|Strangers to Us All||Lawyers and Poetry|
"Born in Guilford, Vt., May 31, 1795, he was a son of (Judge) Gilbert and Huldah (Palmer) Denison. He entered the University of Vermont, 1811, in preparation for a course in law; but the college buildings being occupied by U.S. troops and all academic activities being suspended temporarily because of war, young Denison continued his studies for a time at Williams College. From a law office in New York in 1816 he wrote Royall Tyler: "The study of law I begin to feel interested in; I find it not devoid of its beauties, allowing it the while in that particular to fall a little short of Homer and Virgil, Milton and Pope." His passion for poetry induced him to abandon law; and in the winter of 1816-17 he went south to Savannah, Ga., where he for a year devoted himself to literary activities. He then established a literary journal at Milledgeville, Ga. (the state Capitol). His weekly, The Georgia Republican, begun in September 1819, lasted only a few months, for Denison died Oct. 31, 1819 of fever. No copy of the paper is known to be extant. But a memorial slab was erected in Milledgeville by Denison's friends on which was engraved a striking epitaph (see Driftwind, Vol. 3, No.3, November, 1928, pp. 103-8). In 1822 Israel K. Tefft, editor of the Savannah Georgian, and an admirer of Denison's verse, issued proposals for the publication of the young poet's manuscripts; but this venture failing, the manuscripts were sent to The Coronal, a magazine of verse published at Greenock, Scotland, under the agreement that Denison's remains should be published in the year 1824. After four years of delay Tefft received some copies of a small book, The Columbian Lyre (which see)—in which only 13 pages were devoted to Denison's work. Thus two-thirds of his writings were lost. He died, one year younger than Keats, with his best sons unsun, or lost by a publisher's negligence." [Walter John Coates (ed.), A Bibliography of Vermont Poetry and Gazetteer of Vermont Poets 109 (Montpelier: Vermont Historical Society, 1942)] [Vol. 1] [Vol. 2, apparently, was never published][Denison is interred at Memory Hill Cemetry, Milledgeville, Georgia.]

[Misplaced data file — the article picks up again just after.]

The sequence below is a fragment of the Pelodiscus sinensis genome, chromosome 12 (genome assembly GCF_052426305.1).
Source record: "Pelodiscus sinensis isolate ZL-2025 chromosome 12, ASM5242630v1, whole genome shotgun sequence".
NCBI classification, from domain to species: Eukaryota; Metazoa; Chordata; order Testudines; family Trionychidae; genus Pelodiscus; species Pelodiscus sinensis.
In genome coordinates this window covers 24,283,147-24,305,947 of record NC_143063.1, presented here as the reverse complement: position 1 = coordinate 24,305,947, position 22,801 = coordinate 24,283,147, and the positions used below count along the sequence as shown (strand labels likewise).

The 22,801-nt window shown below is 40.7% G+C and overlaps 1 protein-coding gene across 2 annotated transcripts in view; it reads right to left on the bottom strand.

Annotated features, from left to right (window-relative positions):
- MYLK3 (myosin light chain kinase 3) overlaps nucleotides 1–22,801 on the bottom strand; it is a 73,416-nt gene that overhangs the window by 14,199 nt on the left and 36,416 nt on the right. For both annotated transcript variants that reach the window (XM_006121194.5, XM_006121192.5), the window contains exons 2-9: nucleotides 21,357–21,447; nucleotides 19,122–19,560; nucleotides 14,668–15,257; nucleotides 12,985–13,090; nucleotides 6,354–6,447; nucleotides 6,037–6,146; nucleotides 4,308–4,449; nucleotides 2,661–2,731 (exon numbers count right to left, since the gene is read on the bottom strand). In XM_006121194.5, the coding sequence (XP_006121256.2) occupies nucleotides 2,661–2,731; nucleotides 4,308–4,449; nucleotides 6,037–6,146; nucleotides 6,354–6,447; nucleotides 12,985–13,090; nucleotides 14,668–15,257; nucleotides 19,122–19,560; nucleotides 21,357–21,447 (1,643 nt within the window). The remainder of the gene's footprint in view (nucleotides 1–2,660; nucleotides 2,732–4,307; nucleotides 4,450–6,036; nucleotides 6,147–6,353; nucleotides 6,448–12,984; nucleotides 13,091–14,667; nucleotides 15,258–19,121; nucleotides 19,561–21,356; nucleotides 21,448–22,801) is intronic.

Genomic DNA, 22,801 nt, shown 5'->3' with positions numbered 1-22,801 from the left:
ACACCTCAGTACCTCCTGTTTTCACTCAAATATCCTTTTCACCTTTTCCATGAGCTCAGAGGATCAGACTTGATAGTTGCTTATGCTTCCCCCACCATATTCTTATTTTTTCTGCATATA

[See also: John Walter Coates & Frederick Tucker (eds.), Vermont Verse: An Anthology (Brattleboro, Vermont: Stephen Daye Press, 1932); Abby Maria Hemenway (ed.), Vermont Historical Gazetteer a Local History of all the Towns in the State, Civil, Educational, Biographical, Religious and Military. Vol. V. The Towns of Windham County (Brandon, Vermont: Published by Mrs. Carrie E. H. Page, 1891)(online text)]
On the west side of Memory Hill Cemetery, next to 10 box-type vaults, there is a bronze marker with the curious wording “Graves of ten former members of the Georgia State Legislature.” I am relieved to know that these long dead politicians are not the current members of our Legislature. Perhaps the writer was pulling our legs a bit. In any case, despite the bronze marker, there are only nine members of the Legislature buried there. The tenth man is Henry Denison who was not a politician.
Denison died from fever on October 31, 1819 at the age of 23. Those few who know his name locally remember him as the first partner of Richard M. Orme. Orme had worked in the printing office of Seaton and Fleming Grantland, publishers of The Georgia Journal. Denison was a Milledgeville school teacher. Together, these men were to have been the founders of a new newspaper, The Southern Recorder. They ordered the materials needed to publish the paper, but before the first issue was published on February 15, 1820, Denison died.